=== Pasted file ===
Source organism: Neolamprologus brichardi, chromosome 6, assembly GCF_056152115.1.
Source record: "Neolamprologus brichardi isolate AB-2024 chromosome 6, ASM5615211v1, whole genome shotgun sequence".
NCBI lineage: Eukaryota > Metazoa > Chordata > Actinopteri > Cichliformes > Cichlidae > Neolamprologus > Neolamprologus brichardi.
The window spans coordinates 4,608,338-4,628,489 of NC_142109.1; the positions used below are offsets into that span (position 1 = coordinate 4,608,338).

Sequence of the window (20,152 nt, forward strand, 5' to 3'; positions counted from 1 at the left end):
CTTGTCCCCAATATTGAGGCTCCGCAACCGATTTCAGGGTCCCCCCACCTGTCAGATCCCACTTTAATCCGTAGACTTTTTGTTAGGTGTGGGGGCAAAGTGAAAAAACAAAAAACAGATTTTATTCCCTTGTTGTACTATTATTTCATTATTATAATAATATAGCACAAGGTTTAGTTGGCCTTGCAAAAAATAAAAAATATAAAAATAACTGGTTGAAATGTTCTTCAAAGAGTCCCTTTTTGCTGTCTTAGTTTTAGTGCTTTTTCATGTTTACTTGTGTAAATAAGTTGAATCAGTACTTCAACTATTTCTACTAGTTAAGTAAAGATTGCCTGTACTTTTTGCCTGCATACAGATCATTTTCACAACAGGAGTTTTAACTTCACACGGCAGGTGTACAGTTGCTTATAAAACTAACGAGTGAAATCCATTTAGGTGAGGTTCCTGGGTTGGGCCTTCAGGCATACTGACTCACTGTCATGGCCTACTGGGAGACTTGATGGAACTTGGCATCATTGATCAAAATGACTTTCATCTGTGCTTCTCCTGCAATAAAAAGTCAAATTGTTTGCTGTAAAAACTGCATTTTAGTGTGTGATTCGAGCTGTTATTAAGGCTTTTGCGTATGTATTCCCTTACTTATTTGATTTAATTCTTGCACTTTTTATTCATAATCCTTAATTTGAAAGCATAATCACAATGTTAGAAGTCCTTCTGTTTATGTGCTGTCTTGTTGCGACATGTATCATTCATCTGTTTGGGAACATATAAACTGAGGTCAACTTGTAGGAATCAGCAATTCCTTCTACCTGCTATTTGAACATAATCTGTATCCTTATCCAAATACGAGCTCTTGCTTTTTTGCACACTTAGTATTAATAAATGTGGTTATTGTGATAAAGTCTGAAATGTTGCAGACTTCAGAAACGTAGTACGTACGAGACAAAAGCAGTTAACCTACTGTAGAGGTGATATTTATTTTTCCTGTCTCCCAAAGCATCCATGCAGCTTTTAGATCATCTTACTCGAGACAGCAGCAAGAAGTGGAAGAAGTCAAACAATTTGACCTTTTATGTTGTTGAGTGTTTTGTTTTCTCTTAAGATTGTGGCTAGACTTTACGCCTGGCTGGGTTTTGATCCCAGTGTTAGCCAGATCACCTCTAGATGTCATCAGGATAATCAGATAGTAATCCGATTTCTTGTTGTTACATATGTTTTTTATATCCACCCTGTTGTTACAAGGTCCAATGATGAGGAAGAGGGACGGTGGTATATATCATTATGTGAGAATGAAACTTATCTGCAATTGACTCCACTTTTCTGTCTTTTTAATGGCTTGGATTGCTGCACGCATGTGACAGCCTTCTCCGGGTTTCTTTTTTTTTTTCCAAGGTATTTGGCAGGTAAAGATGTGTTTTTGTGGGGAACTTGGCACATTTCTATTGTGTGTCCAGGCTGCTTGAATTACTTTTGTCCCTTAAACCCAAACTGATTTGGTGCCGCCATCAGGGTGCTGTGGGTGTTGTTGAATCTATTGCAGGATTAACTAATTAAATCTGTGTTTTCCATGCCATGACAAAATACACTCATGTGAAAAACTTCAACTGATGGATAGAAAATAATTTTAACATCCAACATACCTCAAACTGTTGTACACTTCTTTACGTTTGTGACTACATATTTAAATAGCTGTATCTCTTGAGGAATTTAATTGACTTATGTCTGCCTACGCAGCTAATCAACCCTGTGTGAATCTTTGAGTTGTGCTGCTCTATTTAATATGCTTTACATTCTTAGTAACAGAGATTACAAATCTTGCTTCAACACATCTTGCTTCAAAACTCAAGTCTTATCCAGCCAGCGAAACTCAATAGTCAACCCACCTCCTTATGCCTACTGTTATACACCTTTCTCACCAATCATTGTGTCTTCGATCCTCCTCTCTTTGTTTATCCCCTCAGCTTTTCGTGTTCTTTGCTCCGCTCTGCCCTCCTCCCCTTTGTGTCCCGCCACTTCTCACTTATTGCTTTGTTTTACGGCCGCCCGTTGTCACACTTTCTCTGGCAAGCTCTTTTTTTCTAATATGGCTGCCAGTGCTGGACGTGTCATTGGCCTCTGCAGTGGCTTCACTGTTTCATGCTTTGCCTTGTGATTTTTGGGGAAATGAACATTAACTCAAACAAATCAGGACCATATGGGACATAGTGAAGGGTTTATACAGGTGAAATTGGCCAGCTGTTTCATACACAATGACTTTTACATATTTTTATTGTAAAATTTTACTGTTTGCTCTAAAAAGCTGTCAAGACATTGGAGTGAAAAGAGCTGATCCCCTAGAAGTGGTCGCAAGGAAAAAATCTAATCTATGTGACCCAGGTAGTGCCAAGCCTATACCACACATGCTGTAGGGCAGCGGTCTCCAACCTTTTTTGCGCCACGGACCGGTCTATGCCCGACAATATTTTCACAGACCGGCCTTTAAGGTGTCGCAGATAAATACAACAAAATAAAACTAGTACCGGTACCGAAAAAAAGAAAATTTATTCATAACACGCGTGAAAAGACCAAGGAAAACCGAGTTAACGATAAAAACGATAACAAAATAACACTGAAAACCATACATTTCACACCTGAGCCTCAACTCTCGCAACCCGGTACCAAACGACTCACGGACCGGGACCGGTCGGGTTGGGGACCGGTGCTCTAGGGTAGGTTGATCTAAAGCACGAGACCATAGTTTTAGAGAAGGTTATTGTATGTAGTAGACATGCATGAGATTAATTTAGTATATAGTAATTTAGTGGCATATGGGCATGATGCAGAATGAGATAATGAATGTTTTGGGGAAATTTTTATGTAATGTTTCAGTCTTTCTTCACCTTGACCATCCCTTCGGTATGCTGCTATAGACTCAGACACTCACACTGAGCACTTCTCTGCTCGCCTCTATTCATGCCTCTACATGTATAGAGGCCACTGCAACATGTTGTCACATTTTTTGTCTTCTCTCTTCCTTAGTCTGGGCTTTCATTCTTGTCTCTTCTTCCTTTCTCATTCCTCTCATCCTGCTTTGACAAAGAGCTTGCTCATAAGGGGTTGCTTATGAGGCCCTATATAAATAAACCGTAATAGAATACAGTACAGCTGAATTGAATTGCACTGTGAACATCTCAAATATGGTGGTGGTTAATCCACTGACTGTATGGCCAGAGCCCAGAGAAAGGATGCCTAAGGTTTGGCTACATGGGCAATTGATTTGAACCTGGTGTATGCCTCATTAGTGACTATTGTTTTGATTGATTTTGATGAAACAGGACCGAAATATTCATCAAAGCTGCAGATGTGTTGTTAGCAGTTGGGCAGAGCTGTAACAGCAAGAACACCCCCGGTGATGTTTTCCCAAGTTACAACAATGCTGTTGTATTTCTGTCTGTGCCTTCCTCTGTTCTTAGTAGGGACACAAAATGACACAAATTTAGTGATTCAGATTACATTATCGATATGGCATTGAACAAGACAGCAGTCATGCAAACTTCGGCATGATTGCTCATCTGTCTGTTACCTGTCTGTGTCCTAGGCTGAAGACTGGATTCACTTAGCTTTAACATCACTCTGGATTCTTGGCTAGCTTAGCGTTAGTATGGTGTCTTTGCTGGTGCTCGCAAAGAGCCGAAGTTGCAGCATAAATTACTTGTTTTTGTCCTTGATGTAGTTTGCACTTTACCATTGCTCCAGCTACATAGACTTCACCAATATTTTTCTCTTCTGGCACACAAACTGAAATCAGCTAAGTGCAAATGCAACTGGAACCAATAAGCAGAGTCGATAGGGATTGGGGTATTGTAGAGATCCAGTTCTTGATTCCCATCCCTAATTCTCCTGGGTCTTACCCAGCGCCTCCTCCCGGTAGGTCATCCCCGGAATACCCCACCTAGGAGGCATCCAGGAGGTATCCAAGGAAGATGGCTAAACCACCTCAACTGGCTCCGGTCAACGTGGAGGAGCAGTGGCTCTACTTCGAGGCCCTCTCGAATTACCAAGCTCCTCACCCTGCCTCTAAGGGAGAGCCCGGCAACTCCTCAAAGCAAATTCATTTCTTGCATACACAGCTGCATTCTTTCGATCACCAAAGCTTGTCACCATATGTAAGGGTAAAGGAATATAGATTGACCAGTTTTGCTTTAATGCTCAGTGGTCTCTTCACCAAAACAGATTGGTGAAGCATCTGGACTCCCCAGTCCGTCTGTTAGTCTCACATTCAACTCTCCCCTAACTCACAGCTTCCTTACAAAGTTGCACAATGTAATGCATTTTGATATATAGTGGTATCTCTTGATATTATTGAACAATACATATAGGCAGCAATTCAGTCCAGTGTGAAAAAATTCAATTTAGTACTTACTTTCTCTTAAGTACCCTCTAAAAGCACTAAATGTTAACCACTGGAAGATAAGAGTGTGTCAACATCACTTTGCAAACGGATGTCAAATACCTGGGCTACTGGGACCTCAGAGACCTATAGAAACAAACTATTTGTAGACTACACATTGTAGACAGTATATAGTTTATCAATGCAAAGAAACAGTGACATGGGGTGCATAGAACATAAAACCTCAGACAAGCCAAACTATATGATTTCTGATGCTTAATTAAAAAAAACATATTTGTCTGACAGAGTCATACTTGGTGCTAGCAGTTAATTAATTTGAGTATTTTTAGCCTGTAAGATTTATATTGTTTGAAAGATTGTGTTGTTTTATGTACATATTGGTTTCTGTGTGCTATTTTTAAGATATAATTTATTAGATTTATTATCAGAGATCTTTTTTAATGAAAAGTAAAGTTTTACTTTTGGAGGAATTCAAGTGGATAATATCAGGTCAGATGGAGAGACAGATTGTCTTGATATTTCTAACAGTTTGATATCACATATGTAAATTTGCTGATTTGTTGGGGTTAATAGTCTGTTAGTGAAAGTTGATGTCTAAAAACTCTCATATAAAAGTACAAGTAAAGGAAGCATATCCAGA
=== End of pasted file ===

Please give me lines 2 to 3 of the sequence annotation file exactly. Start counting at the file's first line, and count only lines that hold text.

Source record: "Neolamprologus brichardi isolate AB-2024 chromosome 6, ASM5615211v1, whole genome shotgun sequence".
NCBI lineage: Eukaryota > Metazoa > Chordata > Actinopteri > Cichliformes > Cichlidae > Neolamprologus > Neolamprologus brichardi.